Schnee (schnee) wrote,
Schnee
schnee

Past, present, future

Here's a great example of an intriguing German sentence:

War jetzt morgen eigentlich Probe?

It actually works in fairly well in English, too: "did we have a rehearsal now tomorrow?". That's past, present and future, all in one and the same sentence. Neat!

On a side note, you can shorten this one further to, say, the following:

War morgen Probe?

I.e. "was [there a] rehearsal tomorrow?", which is also rather intriguing. German, like English, is a language that lacks a proper future tense and resorts to auxilliary verbs to form it; in practice and in colloquial German, especially spoken German, however, the present tense is employed instead (so-called futurisches Präsens). But this sentence goes a step further and uses the past tense to talk about the future, which I think is fairly remarkable.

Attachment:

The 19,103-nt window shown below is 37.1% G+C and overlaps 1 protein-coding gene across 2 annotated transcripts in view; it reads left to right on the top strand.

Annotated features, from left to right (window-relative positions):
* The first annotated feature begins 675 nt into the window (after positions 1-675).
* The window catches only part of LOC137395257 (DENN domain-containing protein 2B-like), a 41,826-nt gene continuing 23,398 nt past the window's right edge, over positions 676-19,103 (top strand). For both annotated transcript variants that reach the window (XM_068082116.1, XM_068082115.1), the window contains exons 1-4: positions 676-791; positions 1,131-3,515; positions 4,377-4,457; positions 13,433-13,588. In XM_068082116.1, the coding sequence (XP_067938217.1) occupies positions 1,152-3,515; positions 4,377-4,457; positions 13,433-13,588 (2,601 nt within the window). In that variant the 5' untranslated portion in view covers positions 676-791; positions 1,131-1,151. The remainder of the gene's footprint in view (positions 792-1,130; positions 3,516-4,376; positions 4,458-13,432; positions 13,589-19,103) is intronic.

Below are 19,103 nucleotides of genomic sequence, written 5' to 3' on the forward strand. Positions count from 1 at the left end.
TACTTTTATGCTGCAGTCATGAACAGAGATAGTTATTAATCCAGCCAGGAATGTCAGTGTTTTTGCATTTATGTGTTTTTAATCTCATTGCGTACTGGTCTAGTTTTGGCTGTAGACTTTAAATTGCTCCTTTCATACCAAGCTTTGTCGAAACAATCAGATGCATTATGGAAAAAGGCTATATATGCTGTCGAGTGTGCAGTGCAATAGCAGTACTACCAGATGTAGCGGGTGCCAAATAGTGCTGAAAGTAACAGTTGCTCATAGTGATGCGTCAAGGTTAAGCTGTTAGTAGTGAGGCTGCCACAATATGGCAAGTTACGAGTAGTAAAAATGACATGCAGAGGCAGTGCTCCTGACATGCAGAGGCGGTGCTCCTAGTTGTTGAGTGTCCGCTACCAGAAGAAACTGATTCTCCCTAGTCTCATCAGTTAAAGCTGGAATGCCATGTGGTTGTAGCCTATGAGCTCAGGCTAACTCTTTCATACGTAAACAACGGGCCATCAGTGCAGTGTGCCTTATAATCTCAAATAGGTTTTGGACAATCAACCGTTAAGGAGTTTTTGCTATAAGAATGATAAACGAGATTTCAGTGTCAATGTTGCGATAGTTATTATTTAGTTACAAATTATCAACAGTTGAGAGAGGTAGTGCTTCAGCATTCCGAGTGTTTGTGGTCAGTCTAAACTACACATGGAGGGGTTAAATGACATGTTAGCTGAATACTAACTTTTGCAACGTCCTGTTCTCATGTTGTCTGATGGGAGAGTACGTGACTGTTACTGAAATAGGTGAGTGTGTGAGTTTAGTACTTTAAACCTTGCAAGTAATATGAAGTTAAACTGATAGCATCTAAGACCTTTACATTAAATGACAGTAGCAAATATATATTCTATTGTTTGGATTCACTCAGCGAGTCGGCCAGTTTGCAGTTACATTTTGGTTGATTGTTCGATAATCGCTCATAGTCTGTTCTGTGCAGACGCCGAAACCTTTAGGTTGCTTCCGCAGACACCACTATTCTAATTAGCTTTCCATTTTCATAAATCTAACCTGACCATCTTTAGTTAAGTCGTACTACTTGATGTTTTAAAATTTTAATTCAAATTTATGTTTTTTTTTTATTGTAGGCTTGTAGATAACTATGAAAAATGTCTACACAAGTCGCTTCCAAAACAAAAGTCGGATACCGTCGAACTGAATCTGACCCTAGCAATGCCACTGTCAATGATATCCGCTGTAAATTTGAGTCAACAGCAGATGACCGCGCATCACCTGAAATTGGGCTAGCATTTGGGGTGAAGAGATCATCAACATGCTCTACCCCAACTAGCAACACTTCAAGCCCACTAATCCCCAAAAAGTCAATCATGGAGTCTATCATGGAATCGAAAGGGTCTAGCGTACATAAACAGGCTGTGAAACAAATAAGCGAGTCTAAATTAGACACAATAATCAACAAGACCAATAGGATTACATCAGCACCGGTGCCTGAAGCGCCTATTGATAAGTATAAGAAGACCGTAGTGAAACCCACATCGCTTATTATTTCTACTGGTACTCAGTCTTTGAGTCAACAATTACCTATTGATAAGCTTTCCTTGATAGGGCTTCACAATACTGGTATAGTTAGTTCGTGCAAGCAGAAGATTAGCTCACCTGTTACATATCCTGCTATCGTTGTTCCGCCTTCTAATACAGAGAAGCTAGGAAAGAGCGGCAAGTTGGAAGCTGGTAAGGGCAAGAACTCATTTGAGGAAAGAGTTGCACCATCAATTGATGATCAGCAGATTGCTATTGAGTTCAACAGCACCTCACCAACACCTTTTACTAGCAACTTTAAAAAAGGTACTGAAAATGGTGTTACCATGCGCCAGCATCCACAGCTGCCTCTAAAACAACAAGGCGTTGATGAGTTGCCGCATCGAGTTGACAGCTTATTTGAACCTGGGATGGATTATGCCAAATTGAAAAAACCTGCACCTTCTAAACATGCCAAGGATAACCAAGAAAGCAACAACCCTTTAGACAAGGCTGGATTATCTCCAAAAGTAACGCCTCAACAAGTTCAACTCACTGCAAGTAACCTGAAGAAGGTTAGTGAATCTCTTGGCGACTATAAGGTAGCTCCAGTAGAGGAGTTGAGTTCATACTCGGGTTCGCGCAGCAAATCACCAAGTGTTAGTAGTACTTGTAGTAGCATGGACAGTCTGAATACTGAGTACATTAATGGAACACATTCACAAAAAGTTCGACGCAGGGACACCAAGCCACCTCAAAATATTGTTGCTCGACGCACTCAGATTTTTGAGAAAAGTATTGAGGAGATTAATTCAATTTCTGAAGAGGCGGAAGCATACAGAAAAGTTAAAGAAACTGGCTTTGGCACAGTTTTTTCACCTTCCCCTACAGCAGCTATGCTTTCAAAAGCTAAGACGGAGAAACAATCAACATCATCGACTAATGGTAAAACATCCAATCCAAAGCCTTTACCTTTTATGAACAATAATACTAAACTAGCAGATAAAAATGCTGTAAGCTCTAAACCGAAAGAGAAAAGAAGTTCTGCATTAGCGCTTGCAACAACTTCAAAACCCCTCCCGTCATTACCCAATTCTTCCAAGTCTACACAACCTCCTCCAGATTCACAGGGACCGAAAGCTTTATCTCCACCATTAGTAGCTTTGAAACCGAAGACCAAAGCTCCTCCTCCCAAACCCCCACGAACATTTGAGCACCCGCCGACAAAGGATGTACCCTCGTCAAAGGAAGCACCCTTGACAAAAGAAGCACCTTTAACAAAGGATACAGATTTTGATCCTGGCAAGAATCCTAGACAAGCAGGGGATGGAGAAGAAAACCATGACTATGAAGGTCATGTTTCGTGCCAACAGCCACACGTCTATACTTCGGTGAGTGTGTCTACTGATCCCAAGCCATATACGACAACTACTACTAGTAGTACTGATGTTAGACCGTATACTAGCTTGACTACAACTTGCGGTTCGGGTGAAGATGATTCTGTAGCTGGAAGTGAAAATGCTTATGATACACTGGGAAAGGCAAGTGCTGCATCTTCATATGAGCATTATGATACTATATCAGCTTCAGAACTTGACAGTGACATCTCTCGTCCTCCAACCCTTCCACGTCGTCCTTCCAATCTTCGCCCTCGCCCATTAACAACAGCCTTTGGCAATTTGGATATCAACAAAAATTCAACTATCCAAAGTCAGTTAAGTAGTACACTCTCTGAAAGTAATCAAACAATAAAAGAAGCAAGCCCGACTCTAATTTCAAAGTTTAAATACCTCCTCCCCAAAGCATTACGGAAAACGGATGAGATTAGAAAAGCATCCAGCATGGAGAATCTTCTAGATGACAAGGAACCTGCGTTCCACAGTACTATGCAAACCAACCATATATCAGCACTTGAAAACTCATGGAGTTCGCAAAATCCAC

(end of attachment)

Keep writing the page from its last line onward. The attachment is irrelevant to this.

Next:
(On could of course say that it merely desugars to "War es in der Vergangenheit geplant, daß morgen Probe sein wird?"; but then one could note with equal justification that the futuric present tense in the equivalent example, "ist morgen Probe?", desugars to "Ist es jetzt wahr, daß morgen Probe sein wird?", so the futuric past is as valid IMO as the futuric present.)

Side note: I'm torn between translating "futurisch" as "futuric" and "futuristic", respectively. The former appears to be virtually unknown/unused in the anglophone world, but while the latter's much more common, it strikes me as simply wrong, or at the very least misleading. Thoughts?

Tags: german, linguistics
Subscribe
  • Post a new comment

    Error

    Anonymous comments are disabled in this journal

    default userpic

    Your reply will be screened

    Your IP address will be recorded 

  • 11 comments